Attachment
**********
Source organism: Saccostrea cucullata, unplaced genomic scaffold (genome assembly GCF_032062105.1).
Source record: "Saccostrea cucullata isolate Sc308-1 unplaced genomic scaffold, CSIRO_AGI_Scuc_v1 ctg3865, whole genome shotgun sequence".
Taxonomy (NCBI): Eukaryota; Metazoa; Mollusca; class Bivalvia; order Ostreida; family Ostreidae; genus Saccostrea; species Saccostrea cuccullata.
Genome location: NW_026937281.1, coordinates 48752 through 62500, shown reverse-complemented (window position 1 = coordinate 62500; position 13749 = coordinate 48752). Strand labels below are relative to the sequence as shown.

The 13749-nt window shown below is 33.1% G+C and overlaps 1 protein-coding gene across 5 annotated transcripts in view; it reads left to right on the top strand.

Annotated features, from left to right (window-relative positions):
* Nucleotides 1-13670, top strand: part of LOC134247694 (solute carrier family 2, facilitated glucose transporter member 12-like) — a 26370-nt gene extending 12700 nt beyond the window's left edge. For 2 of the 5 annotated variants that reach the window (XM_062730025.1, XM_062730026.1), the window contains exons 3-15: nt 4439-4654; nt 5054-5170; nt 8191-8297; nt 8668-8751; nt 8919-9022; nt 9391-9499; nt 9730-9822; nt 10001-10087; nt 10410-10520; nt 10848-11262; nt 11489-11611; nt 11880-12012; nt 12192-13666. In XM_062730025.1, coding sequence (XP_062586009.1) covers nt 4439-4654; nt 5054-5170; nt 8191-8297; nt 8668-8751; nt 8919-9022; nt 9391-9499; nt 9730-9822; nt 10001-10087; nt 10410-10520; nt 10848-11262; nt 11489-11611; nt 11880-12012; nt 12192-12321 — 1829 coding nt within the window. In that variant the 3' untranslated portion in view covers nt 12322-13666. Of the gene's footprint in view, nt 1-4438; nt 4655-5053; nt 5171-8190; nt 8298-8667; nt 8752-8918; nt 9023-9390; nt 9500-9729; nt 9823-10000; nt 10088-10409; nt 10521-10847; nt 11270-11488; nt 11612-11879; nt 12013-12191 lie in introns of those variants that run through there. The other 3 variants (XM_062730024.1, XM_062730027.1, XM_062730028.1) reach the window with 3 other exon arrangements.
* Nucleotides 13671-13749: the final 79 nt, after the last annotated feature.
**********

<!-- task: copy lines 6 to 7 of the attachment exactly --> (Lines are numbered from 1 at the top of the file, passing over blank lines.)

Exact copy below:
Annotated features, from left to right (window-relative positions):
* Nucleotides 1-13670, top strand: part of LOC134247694 (solute carrier family 2, facilitated glucose transporter member 12-like) — a 26370-nt gene extending 12700 nt beyond the window's left edge. For 2 of the 5 annotated variants that reach the window (XM_062730025.1, XM_062730026.1), the window contains exons 3-15: nt 4439-4654; nt 5054-5170; nt 8191-8297; nt 8668-8751; nt 8919-9022; nt 9391-9499; nt 9730-9822; nt 10001-10087; nt 10410-10520; nt 10848-11262; nt 11489-11611; nt 11880-12012; nt 12192-13666. In XM_062730025.1, coding sequence (XP_062586009.1) covers nt 4439-4654; nt 5054-5170; nt 8191-8297; nt 8668-8751; nt 8919-9022; nt 9391-9499; nt 9730-9822; nt 10001-10087; nt 10410-10520; nt 10848-11262; nt 11489-11611; nt 11880-12012; nt 12192-12321 — 1829 coding nt within the window. In that variant the 3' untranslated portion in view covers nt 12322-13666. Of the gene's footprint in view, nt 1-4438; nt 4655-5053; nt 5171-8190; nt 8298-8667; nt 8752-8918; nt 9023-9390; nt 9500-9729; nt 9823-10000; nt 10088-10409; nt 10521-10847; nt 11270-11488; nt 11612-11879; nt 12013-12191 lie in introns of those variants that run through there. The other 3 variants (XM_062730024.1, XM_062730027.1, XM_062730028.1) reach the window with 3 other exon arrangements.